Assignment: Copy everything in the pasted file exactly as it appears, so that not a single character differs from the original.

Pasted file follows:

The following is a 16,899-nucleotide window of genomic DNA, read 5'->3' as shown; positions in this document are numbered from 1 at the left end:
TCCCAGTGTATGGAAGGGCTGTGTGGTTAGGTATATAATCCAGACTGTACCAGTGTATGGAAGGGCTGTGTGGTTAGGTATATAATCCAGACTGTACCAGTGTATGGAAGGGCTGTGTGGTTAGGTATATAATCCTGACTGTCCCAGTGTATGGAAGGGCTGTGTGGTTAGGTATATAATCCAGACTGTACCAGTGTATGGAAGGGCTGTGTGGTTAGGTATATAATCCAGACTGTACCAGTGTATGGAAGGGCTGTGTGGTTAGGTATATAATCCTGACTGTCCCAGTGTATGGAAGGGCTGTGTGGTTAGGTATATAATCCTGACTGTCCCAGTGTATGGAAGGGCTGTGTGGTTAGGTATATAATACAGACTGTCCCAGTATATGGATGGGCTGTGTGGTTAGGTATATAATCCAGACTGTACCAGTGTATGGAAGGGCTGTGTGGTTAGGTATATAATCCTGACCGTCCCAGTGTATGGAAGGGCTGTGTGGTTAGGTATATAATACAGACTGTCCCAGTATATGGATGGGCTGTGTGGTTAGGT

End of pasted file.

The following is a 16,899-nucleotide window of genomic DNA, read 5'->3' as shown; positions in this document are numbered from 1 at the left end:
TCCCAGTGTATGGAAGGGCTGTGTGGTTAGGTATATAATCCAGACTGTACCAGTGTATGGAAGGGCTGTGTGGTTAGGTATATAATCCAGACTGTACCAGTGTATGGAAGGGCTGTGTGGTTAGGTATATAATCCTGACTGTCCCAGTGTATGGAAGGGCTGTGTGGTTAGGTATATAATCCAGACTGTACCAGTGTATGGAAGGGCTGTGTGGTTAGGTATATAATCCAGACTGTACCAGTGTATGGAAGGGCTGTGTGGTTAGGTATATAATCCTGACTGTCCCAGTGTATGGAAGGGCTGTGTGGTTAGGTATATAATCCTGACTGTCCCAGTGTATGGAAGGGCTGTGTGGTTAGGTATATAATACAGACTGTCCCAGTATATGGATGGGCTGTGTGGTTAGGTATATAATCCAGACTGTACCAGTGTATGGAAGGGCTGTGTGGTTAGGTATATAATCCTGACCGTCCCAGTGTATGGAAGGGCTGTGTGGTTAGGTATATAATACAGACTGTCCCAGTATATGGATGGGCTGTGTGGTTAGGT